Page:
Philippines tops in storm-related deaths
MANILA - The Philippines felt the brunt of the world's deadliest storms for two straight years. How prepared is the country this rainy season?
In 2011, tropical storm "Sendong" (international name Washi) hit the Philippines, leaving 1,257 dead.
In terms of number of fatalities, the storm was the most destructive worldwide, according to insurance broker AON Benfield.
Flood spawned by tropical storm Sendong (Washi) in 2011.
Sendong, which struck Northern Mindanao, the Visayas, and Palawan, also caused economic losses of $31.7 million.
A year later, the world's deadliest storm also occurred in the Philippines, with Typhoon Pablo (Super Typhoon Bopha) causing havoc in Mindanao.
Pablo, which was classified as a Category 5 super typhoon by international foreign weather agencies, left more than 1,900 people dead or missing in southern Philippines.
It caused economic losses amounting to more than $1 billion, AON Benfield's annual risk assessment report for 2012 said.
Destruction left behind by typhoon Pablo (super typhoon Bopha)
Annually, around 19 tropical cyclones enter the Philippine Area Of Responsibility, and between 6 to 9 make landfall, according to a US Naval Research Laboratory report.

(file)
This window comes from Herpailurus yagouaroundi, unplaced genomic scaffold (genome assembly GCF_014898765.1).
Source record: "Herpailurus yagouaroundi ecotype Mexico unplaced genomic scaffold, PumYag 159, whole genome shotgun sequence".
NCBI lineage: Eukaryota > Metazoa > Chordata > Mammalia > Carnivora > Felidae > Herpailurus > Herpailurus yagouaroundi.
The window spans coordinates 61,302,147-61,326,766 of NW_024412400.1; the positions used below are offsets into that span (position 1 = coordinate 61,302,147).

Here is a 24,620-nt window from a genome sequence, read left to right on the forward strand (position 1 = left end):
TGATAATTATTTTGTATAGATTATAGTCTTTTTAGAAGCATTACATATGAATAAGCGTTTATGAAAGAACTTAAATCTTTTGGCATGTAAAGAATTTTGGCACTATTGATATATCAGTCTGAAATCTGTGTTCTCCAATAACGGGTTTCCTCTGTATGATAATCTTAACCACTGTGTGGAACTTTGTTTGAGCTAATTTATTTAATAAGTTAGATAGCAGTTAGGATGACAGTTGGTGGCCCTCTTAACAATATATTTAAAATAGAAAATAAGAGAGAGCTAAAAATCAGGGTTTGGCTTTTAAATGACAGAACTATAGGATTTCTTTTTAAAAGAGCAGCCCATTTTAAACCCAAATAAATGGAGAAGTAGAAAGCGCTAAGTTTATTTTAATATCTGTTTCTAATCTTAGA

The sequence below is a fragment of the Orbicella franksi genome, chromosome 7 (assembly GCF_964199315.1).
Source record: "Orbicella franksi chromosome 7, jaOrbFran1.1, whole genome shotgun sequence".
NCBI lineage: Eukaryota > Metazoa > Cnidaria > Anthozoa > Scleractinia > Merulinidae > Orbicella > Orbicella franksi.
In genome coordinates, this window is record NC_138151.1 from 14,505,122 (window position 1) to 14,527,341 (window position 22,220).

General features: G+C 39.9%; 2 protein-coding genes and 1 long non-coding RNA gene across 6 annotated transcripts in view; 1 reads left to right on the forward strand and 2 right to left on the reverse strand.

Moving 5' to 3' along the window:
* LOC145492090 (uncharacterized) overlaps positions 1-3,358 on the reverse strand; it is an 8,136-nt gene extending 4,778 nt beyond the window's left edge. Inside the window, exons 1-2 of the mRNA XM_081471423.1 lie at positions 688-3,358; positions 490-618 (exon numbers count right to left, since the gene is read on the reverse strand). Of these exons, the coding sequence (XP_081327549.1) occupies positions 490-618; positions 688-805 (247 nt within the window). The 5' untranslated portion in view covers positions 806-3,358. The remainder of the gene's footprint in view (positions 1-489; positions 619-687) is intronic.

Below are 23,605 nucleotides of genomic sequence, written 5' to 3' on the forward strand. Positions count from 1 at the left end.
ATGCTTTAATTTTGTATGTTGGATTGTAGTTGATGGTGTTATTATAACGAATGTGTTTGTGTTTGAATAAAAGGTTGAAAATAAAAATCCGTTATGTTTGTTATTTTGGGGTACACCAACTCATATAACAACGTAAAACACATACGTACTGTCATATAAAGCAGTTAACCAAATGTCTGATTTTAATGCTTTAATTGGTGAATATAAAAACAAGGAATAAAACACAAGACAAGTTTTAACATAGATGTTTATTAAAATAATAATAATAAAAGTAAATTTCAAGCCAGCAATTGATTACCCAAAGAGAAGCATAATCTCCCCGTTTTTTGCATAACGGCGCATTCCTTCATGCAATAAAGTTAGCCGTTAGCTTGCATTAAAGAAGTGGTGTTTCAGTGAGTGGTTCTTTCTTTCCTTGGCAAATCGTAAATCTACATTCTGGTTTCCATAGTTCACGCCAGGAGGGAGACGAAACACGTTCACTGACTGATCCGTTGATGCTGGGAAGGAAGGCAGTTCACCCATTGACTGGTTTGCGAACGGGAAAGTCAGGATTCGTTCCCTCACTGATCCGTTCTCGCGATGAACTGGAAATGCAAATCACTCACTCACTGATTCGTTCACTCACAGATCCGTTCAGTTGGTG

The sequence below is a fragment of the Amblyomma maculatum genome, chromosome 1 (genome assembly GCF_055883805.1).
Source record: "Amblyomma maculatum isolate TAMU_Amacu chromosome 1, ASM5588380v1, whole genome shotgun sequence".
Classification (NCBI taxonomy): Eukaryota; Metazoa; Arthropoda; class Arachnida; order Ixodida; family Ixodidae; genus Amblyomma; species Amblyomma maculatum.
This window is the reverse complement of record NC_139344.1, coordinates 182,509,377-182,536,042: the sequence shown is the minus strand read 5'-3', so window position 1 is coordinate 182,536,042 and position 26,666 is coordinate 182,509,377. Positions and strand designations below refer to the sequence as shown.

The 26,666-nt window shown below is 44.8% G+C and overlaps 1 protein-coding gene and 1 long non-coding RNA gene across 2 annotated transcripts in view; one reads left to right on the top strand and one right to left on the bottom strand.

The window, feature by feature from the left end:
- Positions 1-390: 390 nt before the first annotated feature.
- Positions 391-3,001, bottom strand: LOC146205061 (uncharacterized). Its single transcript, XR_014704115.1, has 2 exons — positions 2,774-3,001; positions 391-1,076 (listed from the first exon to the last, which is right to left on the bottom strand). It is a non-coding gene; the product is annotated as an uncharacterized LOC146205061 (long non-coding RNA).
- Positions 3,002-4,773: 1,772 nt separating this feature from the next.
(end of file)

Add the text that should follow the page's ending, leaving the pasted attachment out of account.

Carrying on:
The World Bank, in a June 3, 2013 report that aims to guide governments in setting policies for disaster risk management, said the Philippines is highly exposed to disasters, with an estimated 74 percent of the population vulnerable to natural hazards.
It has engaged the Philippine government in reforming its disaster risk management programs, including the development of a flood management master plan for Metro Manila.
The Philippines has already shifted attention from post-disaster response to prevention and mitigation, according to the World Bank.
It added that the country's disaster risk assessment capabilities are improving. This includes disaster modeling of floods and tropical cyclones that allows measurement of possible losses from future disasters.
The World Bank said among the lessons learned by the Philippines in previous years is this: Do not wait for a disaster to happen.
"Reform the policy and action framework on disaster risk management and invest in preparedness," it added.
"Governments need to be prepared for the unexpected and undertake major investments in disaster risk management and resilience," World Bank East Asia and Pacific Vice-President Axel van Trotsenburg said. "In doing so, they should make disaster risk management part of poverty alleviation and sustainable development because the poor are disproportionately affected by disasters."
On Tuesday, the National Disaster Risk Reduction and Management Council (NDRRMC) reiterated its zero casualty target this rainy season.
It remains to be seen if the target will be met.